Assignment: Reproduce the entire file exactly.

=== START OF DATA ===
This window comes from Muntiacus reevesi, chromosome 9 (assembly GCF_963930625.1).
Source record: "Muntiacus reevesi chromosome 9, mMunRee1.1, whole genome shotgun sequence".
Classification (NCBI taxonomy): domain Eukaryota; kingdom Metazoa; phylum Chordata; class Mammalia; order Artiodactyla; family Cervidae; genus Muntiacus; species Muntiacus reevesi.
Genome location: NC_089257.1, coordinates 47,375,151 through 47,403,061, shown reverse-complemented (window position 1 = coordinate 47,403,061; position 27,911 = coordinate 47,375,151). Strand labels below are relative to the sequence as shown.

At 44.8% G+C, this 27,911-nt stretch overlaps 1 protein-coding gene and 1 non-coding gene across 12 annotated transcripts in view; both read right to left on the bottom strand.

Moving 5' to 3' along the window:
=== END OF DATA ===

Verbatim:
This window comes from Muntiacus reevesi, chromosome 9 (assembly GCF_963930625.1).
Source record: "Muntiacus reevesi chromosome 9, mMunRee1.1, whole genome shotgun sequence".
Classification (NCBI taxonomy): domain Eukaryota; kingdom Metazoa; phylum Chordata; class Mammalia; order Artiodactyla; family Cervidae; genus Muntiacus; species Muntiacus reevesi.
Genome location: NC_089257.1, coordinates 47,375,151 through 47,403,061, shown reverse-complemented (window position 1 = coordinate 47,403,061; position 27,911 = coordinate 47,375,151). Strand labels below are relative to the sequence as shown.

At 44.8% G+C, this 27,911-nt stretch overlaps 1 protein-coding gene and 1 non-coding gene across 12 annotated transcripts in view; both read right to left on the bottom strand.

Moving 5' to 3' along the window: